Texas Extends Postpartum Medicaid Coverage from 60 Days to Year

June 16, 2023 was a big win for low-income Texas families.

Gov. Greg Abbot signed House Bill 12, which extends Medicaid health coverage for Texas mothers from just 60 days after giving birth to a full year.

This new bill, which is expected to take effect by the end of 2023, has massive potential to improve newborn and maternal health outcomes for Latinas and all mothers statewide.

Here are several big-as-Texas reasons to celebrate the signing of House Bill 12!

Improved Access to Prenatal and Postpartum Care

Half of women having babies in Texas get their healthcare coverage through Medicaid, according to data gathered by March of Dimes.

Many of these women are low-income Latinas who may not be able to afford another healthcare coverage option.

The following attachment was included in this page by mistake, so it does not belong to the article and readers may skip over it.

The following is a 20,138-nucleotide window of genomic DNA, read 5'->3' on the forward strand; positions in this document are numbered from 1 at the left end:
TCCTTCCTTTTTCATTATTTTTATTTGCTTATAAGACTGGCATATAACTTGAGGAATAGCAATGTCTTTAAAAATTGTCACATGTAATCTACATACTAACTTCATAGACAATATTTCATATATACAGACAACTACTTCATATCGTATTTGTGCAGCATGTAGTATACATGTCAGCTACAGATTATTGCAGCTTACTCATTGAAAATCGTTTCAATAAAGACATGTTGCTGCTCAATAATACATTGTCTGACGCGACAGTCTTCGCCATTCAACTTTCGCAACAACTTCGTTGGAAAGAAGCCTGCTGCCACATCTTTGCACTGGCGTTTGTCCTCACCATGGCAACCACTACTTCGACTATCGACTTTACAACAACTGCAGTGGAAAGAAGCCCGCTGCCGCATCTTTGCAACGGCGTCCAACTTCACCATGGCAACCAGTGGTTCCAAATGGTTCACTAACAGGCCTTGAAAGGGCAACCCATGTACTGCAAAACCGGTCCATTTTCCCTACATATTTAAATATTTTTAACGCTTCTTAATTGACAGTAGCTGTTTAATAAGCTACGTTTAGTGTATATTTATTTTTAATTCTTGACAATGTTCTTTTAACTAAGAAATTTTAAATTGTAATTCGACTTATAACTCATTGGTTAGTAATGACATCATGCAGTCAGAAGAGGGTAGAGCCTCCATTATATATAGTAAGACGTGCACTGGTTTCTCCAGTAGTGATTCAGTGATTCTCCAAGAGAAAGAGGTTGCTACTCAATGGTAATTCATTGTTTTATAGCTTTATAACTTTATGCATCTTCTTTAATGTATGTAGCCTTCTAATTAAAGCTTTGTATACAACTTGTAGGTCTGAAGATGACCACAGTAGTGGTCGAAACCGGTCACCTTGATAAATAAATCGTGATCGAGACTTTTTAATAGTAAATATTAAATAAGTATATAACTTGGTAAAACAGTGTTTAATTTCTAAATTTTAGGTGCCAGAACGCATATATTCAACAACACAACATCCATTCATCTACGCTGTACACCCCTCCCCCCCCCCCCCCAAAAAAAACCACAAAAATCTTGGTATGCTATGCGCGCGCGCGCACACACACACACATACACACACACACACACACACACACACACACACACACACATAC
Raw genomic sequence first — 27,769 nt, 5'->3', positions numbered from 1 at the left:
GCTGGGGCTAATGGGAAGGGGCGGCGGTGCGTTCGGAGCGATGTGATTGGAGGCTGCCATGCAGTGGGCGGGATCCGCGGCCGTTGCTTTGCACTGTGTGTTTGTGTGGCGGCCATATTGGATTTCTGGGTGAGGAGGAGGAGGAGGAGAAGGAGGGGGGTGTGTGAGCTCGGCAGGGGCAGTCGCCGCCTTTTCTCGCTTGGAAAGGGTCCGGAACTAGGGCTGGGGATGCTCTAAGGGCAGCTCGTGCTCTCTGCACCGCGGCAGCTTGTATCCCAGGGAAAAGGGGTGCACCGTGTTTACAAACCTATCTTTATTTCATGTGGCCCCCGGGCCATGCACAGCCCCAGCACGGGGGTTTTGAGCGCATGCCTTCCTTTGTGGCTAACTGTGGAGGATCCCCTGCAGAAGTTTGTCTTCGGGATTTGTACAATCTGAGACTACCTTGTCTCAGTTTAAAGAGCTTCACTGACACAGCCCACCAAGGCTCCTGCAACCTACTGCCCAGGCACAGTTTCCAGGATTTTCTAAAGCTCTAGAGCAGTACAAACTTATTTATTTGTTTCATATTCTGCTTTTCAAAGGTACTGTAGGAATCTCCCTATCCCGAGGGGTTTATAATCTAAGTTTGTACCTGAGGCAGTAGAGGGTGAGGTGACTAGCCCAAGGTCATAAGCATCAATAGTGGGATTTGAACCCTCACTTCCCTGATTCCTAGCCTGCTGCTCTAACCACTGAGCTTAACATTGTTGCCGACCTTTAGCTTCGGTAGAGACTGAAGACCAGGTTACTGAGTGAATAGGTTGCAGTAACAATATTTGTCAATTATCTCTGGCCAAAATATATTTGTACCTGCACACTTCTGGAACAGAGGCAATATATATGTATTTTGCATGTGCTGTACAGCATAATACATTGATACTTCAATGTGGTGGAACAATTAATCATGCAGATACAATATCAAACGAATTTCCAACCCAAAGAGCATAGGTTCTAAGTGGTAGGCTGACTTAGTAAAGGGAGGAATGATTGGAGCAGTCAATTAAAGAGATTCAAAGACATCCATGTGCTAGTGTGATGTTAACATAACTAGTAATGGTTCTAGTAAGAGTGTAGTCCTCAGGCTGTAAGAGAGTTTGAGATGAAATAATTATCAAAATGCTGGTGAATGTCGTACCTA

Going without health insurance can result in less prenatal and postpartum care, which increases the likelihood of adverse health outcomes for both mothers and babies, such as low birth weight, pre-term birth, and pregnancy and delivery complications, according to the National Institutes of Health (NIH).

Considering low-income Latinas already face an array of other health inequities, such as lack of access to nutritional food and maternity care within a 30-minute drive, the postpartum Medicaid coverage extension to a full year can be lifesaving.

Additionally, the extension will allow Latinas and all mothers more time to address postpartum health concerns.